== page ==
SINGAPORE (Reuters) - Asian shares edged lower on Tuesday as Wall Street retreated from its highs after the FBI raided the offices of US President Donald Trump’s long time lawyer, dampening risk appetite already under strain from an escalating US-China trade spat.
MSCI's broadest index of Asia-Pacific shares outside Japan .MIAPJ0000PUS eased 0.2 percent. South Korea's KOSPI fell 0.8 percent, while Japan's Nikkei shed 0.4 percent.
The sharp pull-back on Wall Street trading seems to be dampening market sentiment, said Hirofumi Suzuki, an economist for Sumitomo Mitsui Banking Corporation in Singapore.
“US equities rapidly lost momentum and so sentiment wasn’t that positive in the end,” Suzuki said.
News that the Federal Bureau of Investigation had raided the offices and home of Trump’s personal lawyer Michael Cohen had put a dampener on equities, which had rallied on signs of cooling in the China-US trade spat.
Cohen has been at the centre of a controversy surrounding payment to a porn star who has alleged that she had sex once in 2006 with Trump and was paid money shortly before the 2016 election to keep quiet about it.
On Wall Street , the S&P 500 stock index gave up intraday gains as much as 1.9 percent to end up 0.3 percent.
Markets are keenly awaiting a speech by Chinese President Xi Jinping at the Boao Forum on Tuesday, which could elicit Xi’s first reaction on the tariff standoff with the United States.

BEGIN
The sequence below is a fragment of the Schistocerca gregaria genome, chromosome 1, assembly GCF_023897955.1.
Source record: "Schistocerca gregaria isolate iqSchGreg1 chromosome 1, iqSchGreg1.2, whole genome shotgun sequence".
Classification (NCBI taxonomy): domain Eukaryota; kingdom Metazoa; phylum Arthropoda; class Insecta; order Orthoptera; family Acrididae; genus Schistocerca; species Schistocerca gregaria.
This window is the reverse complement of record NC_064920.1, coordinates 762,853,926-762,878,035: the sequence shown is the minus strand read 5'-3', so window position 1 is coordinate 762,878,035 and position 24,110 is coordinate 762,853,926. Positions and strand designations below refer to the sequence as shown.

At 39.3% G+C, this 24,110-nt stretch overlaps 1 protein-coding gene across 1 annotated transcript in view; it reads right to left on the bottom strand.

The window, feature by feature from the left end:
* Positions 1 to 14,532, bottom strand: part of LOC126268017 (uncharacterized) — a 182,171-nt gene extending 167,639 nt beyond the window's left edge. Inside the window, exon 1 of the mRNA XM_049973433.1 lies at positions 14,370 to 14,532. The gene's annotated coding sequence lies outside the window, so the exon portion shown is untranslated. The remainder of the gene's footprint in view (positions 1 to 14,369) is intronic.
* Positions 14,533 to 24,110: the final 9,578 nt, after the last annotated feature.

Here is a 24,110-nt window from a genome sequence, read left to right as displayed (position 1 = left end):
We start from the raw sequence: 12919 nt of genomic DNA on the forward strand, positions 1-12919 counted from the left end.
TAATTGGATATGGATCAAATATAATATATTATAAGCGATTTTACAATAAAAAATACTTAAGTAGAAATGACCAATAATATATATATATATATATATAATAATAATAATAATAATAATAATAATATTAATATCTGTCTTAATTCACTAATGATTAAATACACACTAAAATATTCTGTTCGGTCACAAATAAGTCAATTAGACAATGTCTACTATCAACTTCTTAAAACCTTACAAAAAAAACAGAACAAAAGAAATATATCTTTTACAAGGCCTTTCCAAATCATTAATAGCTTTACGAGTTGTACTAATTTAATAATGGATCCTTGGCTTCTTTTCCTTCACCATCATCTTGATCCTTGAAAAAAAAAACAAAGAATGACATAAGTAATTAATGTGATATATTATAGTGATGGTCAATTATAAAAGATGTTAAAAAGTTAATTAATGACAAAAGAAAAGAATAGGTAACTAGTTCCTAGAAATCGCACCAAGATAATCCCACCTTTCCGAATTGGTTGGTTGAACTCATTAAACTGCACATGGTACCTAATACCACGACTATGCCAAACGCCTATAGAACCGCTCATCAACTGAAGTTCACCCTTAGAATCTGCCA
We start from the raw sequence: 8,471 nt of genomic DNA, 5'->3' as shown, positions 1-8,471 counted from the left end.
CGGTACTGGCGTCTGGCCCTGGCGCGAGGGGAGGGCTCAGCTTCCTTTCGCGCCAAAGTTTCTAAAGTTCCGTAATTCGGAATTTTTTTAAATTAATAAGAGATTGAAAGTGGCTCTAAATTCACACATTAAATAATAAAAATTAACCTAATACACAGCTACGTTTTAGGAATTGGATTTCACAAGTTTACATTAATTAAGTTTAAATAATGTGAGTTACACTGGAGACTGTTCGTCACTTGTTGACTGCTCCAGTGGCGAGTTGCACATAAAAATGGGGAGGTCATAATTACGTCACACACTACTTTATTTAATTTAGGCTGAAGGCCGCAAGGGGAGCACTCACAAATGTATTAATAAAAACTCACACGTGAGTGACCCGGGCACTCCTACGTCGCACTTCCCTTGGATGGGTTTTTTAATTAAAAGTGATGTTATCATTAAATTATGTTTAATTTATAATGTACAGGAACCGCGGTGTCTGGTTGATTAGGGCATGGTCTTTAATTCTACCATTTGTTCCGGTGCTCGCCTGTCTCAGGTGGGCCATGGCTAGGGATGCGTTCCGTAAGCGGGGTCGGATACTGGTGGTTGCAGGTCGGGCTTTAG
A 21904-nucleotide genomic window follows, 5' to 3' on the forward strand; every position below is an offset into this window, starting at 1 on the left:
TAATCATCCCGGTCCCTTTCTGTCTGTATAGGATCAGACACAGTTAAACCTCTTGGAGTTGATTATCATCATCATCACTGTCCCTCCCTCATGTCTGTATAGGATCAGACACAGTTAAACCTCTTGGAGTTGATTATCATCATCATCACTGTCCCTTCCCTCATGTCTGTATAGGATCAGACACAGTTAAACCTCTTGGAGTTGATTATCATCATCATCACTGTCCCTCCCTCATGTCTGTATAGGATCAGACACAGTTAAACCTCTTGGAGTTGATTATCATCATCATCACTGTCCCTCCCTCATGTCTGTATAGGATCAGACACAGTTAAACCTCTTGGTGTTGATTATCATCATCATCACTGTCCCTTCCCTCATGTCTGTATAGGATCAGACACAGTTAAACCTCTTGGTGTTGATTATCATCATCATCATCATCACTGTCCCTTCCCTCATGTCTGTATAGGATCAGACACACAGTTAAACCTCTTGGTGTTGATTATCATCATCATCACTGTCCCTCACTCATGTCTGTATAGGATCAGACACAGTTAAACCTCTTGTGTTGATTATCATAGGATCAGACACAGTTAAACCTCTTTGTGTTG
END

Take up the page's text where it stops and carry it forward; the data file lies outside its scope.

Financial markets have been buffeted over the past week or so amid the tit-for-tat tariff threats between the world’s two biggest economies.
China stepped up its attacks Washington over billions of dollars worth of threatened tariffs, but Trump again voiced optimism the two sides would hammer out a trade deal.
Global equities managed to rally overnight on hopes the two sides will cool tensions and avert a full-scale trade row, with oil prices up more than 2 percent overnight for their biggest daily percentage gain since March 21.
Brent crude LCOc1 futures rose $1.54 to settle at $68.65 a barrel.
Russian stock indexes and the rouble both fell sharply after the United States hit Russian companies and officials with new financial sanctions to punish Moscow for a range of activities, including alleged meddling in the 2016 US election.